How Would You Explain Repentance to a 5-Year-Old?

How Would You Explain Repentance to a 5-Year-Old?

Repentance as a word is seldom used in our culture today. Confession or contrition may be more familiar, but they are still not synonymous with true biblical repentance. To apologize or offer remorse does not suffice either. What is repentance and how would one be able to explain it in teaching terms to a class of five-year-olds? 

First, we must define the term: “True repentance is godly sorrow for sin and a resolve to turn from sin such that one actually does turn from a life of sin; it is a change of mind and heart that leads to a changed life.” (Adventure Club: The Truth About Man, Sin, and Salvation, page 239.) This definition begins with a focus on sorrow, this is an inner sadness of the heart that is truly miserable knowing that wrong has been committed against God. This sorrow is so great that it produces change in the life of the repentant. It is a change of life that is not just set on avoiding a list of sins but also a renewing of the mind, and a replacement with good works (Ephesians 4:22–24). The thought continues in Ephesians 4:25: “Therefore, having put away falsehood, let each one of you speak the truth with his neighbor, for we are members one of another.” Here we can observe that cleaning up one’s speech is not just about putting away lies but is also about replacing the sin with speaking truth to others.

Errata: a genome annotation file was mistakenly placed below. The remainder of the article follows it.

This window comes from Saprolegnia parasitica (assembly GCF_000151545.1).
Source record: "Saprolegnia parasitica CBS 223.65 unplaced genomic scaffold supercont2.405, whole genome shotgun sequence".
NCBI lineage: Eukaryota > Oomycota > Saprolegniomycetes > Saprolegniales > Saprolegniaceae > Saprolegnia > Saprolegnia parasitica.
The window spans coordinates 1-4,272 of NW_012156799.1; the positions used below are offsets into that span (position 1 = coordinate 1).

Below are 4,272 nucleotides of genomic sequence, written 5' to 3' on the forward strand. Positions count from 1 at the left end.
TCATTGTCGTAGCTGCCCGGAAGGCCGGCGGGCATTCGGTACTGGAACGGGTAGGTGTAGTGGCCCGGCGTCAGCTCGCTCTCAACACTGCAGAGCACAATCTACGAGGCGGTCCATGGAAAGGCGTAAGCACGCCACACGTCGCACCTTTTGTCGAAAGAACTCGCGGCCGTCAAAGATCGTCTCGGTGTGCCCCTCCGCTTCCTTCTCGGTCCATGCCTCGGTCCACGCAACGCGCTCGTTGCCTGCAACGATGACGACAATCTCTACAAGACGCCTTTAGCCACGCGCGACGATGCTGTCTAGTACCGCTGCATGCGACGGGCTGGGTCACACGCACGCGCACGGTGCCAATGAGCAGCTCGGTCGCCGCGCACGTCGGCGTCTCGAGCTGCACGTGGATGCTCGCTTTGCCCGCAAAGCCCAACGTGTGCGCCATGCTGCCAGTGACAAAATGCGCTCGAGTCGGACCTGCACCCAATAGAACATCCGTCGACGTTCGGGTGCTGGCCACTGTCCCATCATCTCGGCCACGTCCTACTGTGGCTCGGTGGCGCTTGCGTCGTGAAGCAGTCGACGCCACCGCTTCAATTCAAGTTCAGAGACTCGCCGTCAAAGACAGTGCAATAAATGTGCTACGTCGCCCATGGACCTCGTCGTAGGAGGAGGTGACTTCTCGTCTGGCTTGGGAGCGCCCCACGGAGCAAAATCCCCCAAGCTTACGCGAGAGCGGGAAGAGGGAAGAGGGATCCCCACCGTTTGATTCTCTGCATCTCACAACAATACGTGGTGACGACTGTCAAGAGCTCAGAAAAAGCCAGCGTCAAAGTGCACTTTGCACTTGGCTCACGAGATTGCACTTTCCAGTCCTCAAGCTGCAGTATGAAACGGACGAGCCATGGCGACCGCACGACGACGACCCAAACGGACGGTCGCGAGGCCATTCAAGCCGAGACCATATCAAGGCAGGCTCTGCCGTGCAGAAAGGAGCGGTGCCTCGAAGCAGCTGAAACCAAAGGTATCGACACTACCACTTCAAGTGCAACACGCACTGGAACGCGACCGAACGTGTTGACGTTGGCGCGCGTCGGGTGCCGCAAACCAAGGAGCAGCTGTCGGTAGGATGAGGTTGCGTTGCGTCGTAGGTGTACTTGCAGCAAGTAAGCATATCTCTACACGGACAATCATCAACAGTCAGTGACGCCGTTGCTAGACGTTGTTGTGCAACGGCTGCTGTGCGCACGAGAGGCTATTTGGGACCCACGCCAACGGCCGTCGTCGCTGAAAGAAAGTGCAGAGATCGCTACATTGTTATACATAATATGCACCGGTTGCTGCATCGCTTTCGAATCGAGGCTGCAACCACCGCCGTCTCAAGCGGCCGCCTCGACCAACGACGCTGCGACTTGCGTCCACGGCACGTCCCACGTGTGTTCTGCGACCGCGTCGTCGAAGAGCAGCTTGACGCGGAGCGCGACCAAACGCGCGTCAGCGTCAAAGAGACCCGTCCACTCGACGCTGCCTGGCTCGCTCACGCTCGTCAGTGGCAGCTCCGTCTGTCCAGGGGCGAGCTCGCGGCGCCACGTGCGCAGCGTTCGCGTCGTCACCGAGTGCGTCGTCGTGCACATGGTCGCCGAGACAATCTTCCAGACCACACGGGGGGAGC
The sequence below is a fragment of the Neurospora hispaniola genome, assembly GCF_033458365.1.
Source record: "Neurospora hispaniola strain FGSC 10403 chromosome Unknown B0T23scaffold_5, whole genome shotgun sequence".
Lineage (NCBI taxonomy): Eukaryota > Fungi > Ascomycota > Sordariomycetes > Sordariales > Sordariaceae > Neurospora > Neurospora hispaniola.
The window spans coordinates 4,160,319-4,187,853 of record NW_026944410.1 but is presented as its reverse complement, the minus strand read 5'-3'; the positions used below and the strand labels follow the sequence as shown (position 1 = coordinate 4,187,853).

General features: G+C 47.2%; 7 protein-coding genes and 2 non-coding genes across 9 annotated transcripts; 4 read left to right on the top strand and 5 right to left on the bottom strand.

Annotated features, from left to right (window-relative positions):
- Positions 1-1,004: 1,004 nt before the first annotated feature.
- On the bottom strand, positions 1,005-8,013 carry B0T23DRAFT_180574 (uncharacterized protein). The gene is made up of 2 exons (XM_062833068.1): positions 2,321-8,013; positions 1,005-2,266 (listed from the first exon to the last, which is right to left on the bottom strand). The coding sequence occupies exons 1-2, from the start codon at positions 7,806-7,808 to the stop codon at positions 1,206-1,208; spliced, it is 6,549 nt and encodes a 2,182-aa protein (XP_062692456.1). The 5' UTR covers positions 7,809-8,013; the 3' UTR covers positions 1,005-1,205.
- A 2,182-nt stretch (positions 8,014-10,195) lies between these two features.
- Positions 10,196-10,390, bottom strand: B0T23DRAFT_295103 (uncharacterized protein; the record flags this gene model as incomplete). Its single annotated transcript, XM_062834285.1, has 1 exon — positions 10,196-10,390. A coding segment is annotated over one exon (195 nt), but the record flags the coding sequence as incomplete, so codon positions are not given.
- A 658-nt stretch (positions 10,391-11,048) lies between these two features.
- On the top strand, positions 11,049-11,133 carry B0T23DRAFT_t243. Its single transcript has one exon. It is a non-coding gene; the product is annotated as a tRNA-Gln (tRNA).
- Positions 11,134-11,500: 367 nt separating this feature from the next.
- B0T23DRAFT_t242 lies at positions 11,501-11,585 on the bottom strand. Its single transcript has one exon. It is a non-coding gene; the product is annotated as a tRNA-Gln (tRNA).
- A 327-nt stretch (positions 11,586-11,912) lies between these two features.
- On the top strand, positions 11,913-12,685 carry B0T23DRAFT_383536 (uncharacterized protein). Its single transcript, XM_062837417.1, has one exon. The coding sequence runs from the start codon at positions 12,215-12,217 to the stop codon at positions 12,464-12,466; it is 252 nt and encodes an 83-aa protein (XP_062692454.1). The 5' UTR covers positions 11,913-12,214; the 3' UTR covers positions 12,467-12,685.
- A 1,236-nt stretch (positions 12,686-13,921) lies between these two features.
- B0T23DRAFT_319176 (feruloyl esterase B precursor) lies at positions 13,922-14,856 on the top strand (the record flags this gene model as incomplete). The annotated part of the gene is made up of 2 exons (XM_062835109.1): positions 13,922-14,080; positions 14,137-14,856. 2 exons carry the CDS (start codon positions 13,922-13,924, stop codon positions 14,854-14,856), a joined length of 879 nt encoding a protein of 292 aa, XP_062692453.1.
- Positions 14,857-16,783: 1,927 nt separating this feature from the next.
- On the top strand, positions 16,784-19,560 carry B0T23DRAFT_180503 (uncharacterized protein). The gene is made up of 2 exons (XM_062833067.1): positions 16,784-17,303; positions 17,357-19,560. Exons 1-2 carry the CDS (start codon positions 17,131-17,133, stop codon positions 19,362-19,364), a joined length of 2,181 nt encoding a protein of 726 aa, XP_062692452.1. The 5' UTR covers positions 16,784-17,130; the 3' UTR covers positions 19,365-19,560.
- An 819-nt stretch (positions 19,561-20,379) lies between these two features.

Second, only believers can be truly repentant. It is both a resolve from the individual and an act of God by which he gives us the ability to see sin and turn from it to him. 2 Corinthians 7:10 says “For godly grief produces a repentance that leads to salvation without regret, whereas worldly grief produces death.” It is important to differentiate that the world can be remorseful over their sin but unless they turn away from it to God, it is not true repentance.

Reading Scripture verses to children on the topic is a great starting point because we know that God’s Word is living and active (Hebrews 4:12). Then, defining the word in simple terms. For example, repentance is when someone is sad enough about their sin that they decide to change by turning from their sin to God.

In addition to these tips, having a few object lessons ready to illustrate the concept will be helpful. One idea is to read Ephesians 4:25–32 aloud to the class. Explain the fruits of repentance shown in these verses. Instead of lying, tell the truth; instead of stealing, work and share with others; stop harmful talk and seek to encourage others with their words.

Write different sins on a whiteboard and write in the opposite action to each such as the “put off” and “put on” model. For example, in the case of talking back to parents we can put that off and put on respectful speech.

Place a poster that says “sin” and one that says “God” on opposite sides of the room. Have the class face the “sin” poster, then have them turn and walk toward “God.” Explain how this illustrates repentance.

For more object lessons that correlate on the topic of sin, there are free videos available at Adventure Club Teaching Tips - Grace Media.

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